I say change the name of the stadium where the Mariners play. Dump Safeco Field and rename it The Niehaus.
One day I woke up and discovered I had beome a mystery writer. Up to then I had been a humor writer. I didn't know what to do. So then I decided to combine humor with mystery. It is very hard to make murder seem funny, so I wasn't able to accomplish that. Still, the people involved in murder and the solving of it can be quite funny. I must admit that I worried the readers might be put off by that, but it turns out the readers can be quite amused by murder, as long as it is a pretty straight-forward murder and not something ghastly. I try very hard to avoid ghastly. Most of my murders are quite tidy.
Thank you, Seattle Mysery Bookshop, for giving me the opportunity to come see your beautiful city. I could have just as easily placed Hayden Glass in Seattle as in San Francisco, where his journey continues in BEAT. I love cities as a background, as a character, to compliment my characters' adventures. In BOULEVARD, LAPD homicide detective Hayden Glass slides through the slippery streets of Los Angeles and the city itself seems to be an accomplice to his actions. The city is like an old, heroin addict leading him to the darker side of his own sexual addiction. In BEAT, San Francisco plays the role of seductress, leading Hayden on, then slapping him back, beating him into submission. What would Seattle hold for Hayden? The city has a unique character of its own. Metropolitan, yet not. Grungy, cold and wet, but beautiful in its architecture, vibrant with music and art, gritty and fast. Maybe Hayden will end up here someday.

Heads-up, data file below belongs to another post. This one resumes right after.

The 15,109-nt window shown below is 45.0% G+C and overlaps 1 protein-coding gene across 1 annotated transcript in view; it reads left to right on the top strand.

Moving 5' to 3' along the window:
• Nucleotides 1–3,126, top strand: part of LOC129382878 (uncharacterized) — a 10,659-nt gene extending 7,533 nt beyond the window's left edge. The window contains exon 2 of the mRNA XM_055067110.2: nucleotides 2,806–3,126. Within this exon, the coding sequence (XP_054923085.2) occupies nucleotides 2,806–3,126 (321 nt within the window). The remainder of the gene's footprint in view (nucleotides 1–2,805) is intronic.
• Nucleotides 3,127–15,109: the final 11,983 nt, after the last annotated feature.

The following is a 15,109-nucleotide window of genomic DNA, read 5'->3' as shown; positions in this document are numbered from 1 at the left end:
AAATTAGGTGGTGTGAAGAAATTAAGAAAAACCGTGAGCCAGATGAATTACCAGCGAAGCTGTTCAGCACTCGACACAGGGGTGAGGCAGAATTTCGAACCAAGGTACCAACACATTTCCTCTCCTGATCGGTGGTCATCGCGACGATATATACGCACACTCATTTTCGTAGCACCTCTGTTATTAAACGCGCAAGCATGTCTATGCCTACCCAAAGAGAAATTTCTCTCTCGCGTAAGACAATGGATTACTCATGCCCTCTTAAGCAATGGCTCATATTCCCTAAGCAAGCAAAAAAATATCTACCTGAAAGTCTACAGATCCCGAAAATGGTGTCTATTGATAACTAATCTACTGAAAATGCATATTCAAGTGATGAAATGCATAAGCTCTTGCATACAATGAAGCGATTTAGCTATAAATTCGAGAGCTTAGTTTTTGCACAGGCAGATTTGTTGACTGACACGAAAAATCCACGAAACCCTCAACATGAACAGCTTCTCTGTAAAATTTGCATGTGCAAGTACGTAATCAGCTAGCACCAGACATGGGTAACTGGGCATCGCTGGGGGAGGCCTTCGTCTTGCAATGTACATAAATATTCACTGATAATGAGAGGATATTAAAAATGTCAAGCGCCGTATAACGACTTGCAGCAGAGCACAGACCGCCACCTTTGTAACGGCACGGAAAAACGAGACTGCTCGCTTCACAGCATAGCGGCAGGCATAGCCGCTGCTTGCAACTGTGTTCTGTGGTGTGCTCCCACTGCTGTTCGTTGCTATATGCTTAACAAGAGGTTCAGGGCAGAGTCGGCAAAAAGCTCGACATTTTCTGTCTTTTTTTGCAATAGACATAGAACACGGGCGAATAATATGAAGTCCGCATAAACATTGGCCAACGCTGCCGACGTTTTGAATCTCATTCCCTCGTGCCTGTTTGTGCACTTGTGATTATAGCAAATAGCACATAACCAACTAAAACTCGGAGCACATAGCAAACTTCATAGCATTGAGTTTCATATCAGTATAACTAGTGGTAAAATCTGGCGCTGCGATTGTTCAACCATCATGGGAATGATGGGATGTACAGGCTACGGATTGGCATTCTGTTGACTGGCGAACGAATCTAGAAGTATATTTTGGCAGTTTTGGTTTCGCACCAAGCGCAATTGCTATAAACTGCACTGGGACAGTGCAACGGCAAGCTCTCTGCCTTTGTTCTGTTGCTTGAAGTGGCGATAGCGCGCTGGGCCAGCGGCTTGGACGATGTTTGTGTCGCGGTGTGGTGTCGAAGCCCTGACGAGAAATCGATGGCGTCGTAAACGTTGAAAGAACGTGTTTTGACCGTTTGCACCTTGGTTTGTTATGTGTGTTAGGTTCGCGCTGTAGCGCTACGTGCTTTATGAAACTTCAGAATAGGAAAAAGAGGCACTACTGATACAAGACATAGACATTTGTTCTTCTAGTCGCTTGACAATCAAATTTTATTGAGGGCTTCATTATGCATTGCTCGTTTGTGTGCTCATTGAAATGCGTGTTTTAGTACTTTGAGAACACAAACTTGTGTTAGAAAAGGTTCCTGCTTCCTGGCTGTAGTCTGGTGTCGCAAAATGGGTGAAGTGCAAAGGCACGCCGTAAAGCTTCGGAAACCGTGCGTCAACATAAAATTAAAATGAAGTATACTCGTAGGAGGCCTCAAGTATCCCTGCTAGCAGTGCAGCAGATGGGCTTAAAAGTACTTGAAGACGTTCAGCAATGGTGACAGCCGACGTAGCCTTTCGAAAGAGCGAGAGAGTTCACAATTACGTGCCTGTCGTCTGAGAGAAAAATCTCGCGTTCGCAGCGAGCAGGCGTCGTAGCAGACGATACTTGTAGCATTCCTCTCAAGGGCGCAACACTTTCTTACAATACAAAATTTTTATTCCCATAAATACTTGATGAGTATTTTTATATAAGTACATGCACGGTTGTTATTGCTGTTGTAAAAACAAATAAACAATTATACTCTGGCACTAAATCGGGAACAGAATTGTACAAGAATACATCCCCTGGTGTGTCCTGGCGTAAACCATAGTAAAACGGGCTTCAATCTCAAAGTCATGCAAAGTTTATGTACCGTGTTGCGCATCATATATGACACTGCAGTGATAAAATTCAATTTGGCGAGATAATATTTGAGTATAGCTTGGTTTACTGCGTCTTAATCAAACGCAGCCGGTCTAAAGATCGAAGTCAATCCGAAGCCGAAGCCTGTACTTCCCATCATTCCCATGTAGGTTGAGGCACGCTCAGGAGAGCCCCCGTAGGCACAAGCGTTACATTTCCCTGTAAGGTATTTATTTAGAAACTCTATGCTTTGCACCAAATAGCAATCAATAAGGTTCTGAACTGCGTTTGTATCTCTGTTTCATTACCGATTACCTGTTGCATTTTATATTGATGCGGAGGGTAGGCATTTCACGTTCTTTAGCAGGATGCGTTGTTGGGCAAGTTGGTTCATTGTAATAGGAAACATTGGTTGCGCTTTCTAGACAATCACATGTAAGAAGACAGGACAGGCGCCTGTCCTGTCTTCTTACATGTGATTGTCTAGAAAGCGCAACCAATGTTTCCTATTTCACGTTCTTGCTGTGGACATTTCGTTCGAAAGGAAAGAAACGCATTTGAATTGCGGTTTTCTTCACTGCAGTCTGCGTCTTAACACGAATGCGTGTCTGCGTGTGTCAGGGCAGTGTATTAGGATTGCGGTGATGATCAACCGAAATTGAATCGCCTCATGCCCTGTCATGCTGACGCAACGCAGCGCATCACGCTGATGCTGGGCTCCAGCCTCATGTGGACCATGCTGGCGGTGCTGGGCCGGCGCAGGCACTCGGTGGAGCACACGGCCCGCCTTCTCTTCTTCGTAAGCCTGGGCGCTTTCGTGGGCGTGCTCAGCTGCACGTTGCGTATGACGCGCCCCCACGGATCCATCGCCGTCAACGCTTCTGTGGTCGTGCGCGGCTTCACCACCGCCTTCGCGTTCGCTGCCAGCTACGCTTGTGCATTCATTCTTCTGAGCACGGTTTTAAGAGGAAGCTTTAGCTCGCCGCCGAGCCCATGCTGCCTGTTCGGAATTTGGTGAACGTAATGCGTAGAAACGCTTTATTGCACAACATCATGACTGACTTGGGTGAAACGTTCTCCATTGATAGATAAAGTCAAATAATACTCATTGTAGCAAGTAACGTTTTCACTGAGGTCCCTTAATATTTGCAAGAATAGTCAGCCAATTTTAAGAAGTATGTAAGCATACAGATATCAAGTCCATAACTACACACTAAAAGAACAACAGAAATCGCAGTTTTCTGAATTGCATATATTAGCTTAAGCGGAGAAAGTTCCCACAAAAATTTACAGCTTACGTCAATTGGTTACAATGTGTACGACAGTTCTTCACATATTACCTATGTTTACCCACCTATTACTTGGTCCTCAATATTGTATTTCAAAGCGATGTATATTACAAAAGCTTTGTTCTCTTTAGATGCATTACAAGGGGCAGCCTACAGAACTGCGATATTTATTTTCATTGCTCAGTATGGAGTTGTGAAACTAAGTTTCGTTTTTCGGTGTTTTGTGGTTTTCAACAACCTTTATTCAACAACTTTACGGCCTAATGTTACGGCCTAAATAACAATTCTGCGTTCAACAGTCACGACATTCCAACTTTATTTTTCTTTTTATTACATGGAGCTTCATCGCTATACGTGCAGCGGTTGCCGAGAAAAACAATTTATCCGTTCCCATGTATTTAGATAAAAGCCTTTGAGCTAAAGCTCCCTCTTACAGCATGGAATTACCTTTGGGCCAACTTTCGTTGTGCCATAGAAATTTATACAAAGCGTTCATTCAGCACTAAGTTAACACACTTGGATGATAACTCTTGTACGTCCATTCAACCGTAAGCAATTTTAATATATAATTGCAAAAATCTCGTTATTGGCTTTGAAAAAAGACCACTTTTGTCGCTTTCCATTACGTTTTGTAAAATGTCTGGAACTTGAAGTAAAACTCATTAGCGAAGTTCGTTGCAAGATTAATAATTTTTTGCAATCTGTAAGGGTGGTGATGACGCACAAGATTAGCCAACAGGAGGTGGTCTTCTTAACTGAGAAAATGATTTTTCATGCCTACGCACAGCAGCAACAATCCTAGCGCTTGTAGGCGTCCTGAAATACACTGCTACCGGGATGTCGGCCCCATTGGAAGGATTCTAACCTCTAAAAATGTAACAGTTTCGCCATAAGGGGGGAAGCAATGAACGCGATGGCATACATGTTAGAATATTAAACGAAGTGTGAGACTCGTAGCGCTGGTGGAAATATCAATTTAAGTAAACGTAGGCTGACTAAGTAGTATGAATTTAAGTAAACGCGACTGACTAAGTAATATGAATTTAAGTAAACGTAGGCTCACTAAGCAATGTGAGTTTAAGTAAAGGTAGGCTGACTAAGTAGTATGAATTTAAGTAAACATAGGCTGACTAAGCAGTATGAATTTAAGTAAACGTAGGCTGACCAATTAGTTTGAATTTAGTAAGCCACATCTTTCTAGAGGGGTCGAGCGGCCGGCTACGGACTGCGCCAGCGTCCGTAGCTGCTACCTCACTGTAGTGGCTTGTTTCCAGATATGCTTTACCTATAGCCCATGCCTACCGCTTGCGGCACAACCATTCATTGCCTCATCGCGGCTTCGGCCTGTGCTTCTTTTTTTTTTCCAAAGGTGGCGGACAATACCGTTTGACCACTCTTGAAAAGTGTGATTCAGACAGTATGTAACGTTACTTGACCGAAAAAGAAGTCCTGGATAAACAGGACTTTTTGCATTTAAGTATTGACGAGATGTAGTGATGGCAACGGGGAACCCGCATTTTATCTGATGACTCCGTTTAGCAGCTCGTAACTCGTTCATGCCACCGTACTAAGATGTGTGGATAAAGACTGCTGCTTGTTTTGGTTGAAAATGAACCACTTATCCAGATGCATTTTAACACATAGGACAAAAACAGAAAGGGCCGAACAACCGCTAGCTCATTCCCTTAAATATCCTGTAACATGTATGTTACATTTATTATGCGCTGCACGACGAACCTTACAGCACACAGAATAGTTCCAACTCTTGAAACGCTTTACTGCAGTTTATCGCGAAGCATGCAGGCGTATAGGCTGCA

We'll find out tonight, I suppose, as I troll the clubs of this wonderful little town. We'll see what I can uncover....
There was a session at Bouchercon with two fabulous authors, John Connolly and Declan Hughes, and it was funny and interesting and entertaining and thought-provoking. Generally they don't like the contents of this panel published, but they gave us special permission, so THANK YOU, Declan and John!
And dead sexy because they're both Irish, and let's face it, they could have been reading laundry lists and it would have sounded great. Let me tell you now, if you EVER get a chance to see this panel -- and they do it now and again -- jump at the chance! It is far, far, far too cool to miss!
Anyway they were talking about the top 10 mystery novels you should read. Here's the problem, though. That was more than a few days ago and I didn't have anything to write with or on at the time, so I'm positive about the authors, but not necessarily about the order of 6, 7 and 8, and I don't remember the books, exactly. But still, the authors are a reasonable place to start, I believe.
Anyway, here goes:
1. Dashiell Hammett. I remember this one was The Glass Key, although Red Harvest was up there.
2. Raymond Chandler. I think it was The Long Good-bye, but I can't swear to it.
3. Ross MacDonald. Sleeping Beauty, I think, but maybe not.
4. George V. Higgins. The Friends of Eddie Coyle. That I remember for certain.
5. James Lee Burke. Black Cherry Blues or Tin Roof Blowdown, but honestly any of them.
6. Ed McBain. I don't know that they chose only one. It's a phenomenal series.
7. Thomas Harris. There was some dissent on this one, but Red Dragon was agreed upon.
8. Patricia Highsmith. Not necessarily the Ripleys, but yeah, Highsmith.
9. Charles Willeford. No idea which one.
10. Agatha Christie. I know, big surprise. But The Murder of Roger Ackroyd is unique.
Declan and John actually made it a baker's dozen, but time was running out so they threw the last names out quickly, and the room was so packed that we were sharing a single molecule of air, so I missed them.
It's a great list, and as I say, if you ever get a chance to see these guys in action talking about it, get a front-row seat. They're entertaining, funny and very, very smart!